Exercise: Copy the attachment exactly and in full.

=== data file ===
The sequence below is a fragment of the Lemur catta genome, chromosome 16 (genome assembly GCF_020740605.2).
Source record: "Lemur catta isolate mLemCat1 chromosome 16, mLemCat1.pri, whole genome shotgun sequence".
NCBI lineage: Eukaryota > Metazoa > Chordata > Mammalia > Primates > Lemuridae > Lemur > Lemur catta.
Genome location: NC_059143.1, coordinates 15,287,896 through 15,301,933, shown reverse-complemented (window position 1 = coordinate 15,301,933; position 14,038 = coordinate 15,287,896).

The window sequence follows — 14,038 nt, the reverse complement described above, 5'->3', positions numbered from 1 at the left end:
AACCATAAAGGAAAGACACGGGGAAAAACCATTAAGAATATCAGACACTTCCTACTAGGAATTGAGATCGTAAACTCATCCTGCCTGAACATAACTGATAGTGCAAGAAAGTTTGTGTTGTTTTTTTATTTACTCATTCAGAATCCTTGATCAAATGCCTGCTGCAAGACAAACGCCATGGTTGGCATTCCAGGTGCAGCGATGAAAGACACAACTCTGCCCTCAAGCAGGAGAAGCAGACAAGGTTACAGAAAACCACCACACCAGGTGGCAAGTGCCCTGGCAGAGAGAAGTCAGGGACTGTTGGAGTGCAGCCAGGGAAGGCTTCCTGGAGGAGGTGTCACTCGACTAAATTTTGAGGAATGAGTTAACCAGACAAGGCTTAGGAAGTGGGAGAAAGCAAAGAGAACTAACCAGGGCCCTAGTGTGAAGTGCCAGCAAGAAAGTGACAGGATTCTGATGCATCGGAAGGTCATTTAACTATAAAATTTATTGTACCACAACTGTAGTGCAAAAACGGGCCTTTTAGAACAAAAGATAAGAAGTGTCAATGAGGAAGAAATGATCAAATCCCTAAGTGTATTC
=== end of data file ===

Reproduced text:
The sequence below is a fragment of the Lemur catta genome, chromosome 16 (genome assembly GCF_020740605.2).
Source record: "Lemur catta isolate mLemCat1 chromosome 16, mLemCat1.pri, whole genome shotgun sequence".
NCBI lineage: Eukaryota > Metazoa > Chordata > Mammalia > Primates > Lemuridae > Lemur > Lemur catta.
Genome location: NC_059143.1, coordinates 15,287,896 through 15,301,933, shown reverse-complemented (window position 1 = coordinate 15,301,933; position 14,038 = coordinate 15,287,896).

The window sequence follows — 14,038 nt, the reverse complement described above, 5'->3', positions numbered from 1 at the left end:
AACCATAAAGGAAAGACACGGGGAAAAACCATTAAGAATATCAGACACTTCCTACTAGGAATTGAGATCGTAAACTCATCCTGCCTGAACATAACTGATAGTGCAAGAAAGTTTGTGTTGTTTTTTTATTTACTCATTCAGAATCCTTGATCAAATGCCTGCTGCAAGACAAACGCCATGGTTGGCATTCCAGGTGCAGCGATGAAAGACACAACTCTGCCCTCAAGCAGGAGAAGCAGACAAGGTTACAGAAAACCACCACACCAGGTGGCAAGTGCCCTGGCAGAGAGAAGTCAGGGACTGTTGGAGTGCAGCCAGGGAAGGCTTCCTGGAGGAGGTGTCACTCGACTAAATTTTGAGGAATGAGTTAACCAGACAAGGCTTAGGAAGTGGGAGAAAGCAAAGAGAACTAACCAGGGCCCTAGTGTGAAGTGCCAGCAAGAAAGTGACAGGATTCTGATGCATCGGAAGGTCATTTAACTATAAAATTTATTGTACCACAACTGTAGTGCAAAAACGGGCCTTTTAGAACAAAAGATAAGAAGTGTCAATGAGGAAGAAATGATCAAATCCCTAAGTGTATTC